Not really.

The 33-year-old singer says people misinterpreted her image as a “role model” and she struggled with her own insecurities.

She’s taking a new approach with her fourth studio CD, Testimony, Vol. 2: Love & Politics, released this week.

The Grammy-winner hopes to expand outside the R&B/soul genre to a more world music sound with her new disc. She traveled alone to Hawaii for 10 days to refresh her spirit, and that’s where she wrote most of the album’s songs.

AP: It’s been three years since your last release. How’d you prepare yourself for a new album again?

India.Arie: It’s funny because you know how everybody watches TV, everybody reads magazines, all of us, and you constantly (see) there’s (one) or two or three female artists who talk about, “I had another breakdown, I had to take a little break. I was working so hard I almost had another breakdown.” … It’s really a common experience as a woman in the music industry because we’re wired to be emotional, so if you have these things that are kind of like assaulting emotionally over a long period of time, your emotional body gets kind of worn out, you get tired. It’s not a tired that sleep fixes, it’s tired that you have to go home and fix. That’s where I was.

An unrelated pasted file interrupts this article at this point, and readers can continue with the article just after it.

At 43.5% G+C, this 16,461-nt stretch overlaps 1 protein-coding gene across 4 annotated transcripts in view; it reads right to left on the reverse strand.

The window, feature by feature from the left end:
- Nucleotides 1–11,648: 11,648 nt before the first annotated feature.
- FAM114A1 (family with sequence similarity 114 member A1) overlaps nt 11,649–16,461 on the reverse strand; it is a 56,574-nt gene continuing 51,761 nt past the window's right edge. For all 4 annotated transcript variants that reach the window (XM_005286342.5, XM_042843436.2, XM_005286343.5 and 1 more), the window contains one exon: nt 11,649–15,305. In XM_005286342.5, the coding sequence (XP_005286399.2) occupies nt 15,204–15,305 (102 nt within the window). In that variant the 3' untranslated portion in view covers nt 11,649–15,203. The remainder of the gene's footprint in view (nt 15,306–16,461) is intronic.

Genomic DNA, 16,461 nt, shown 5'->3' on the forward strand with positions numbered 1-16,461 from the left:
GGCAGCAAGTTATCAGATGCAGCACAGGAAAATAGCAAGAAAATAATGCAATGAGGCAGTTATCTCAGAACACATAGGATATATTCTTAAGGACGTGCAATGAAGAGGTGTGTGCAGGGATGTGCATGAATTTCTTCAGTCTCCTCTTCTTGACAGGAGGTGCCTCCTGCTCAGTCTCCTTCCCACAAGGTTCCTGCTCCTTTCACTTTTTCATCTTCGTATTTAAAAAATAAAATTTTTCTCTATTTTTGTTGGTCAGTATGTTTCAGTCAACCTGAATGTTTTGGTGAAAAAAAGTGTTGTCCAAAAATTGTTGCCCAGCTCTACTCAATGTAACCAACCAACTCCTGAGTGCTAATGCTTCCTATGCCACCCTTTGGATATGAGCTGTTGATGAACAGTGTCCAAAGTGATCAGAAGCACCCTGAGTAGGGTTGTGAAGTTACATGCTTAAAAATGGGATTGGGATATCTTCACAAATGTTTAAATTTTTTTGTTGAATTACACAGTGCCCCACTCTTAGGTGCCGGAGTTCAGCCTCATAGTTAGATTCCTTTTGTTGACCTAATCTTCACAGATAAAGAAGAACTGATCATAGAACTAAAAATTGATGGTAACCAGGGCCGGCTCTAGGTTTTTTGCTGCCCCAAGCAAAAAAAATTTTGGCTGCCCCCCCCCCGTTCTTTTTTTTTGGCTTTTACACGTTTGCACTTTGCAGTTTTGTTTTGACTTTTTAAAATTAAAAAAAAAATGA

AP: Can you talk about your new CD?

India.Arie: I always considered myself a world music artist. With the production of this album, I made a world music album, all kinds of sounds, all kinds of guest appearances, all kinds of different people from different cultures. … It really is my interpretation of world music. And also lyrically, just talking about more than just my world, my internal world, which is what I normally like to talk about … (and) addressing my opinion about what’s going on in the world.

AP: What sparked this kind of sound and approach?

India.Arie: What helped me want to expand the subject matter and the sound of this album is because I’m expanding as a person. Just like in my everyday, personal life growing up, one of my biggest lessons of the last 10 years has been learning how to speak my mind, speak up, have hard conversations with people, say things I want to say even though I know people might not like it. Be myself, even though I know some people around me might not like it. Really, the last three years that lesson was super-intensified.

AP: How do you feel compared to the early days of your career?

India.Arie: I think when I first came out the image that people had of me was that I was a person comfortable in my skin, particularly because (of) the song “Video.” But one thing that people didn’t understand about the song “Video” or about me as an artist was that my songs for the most part are affirmations. So I’m writing these songs about who I want to be, how I want to see the world and what I want to see humanity be. That’s why a lot of people say it’s too positive because I’m not talking about what’s really going on in the world — but I’m not CNN, I’m a songwriter.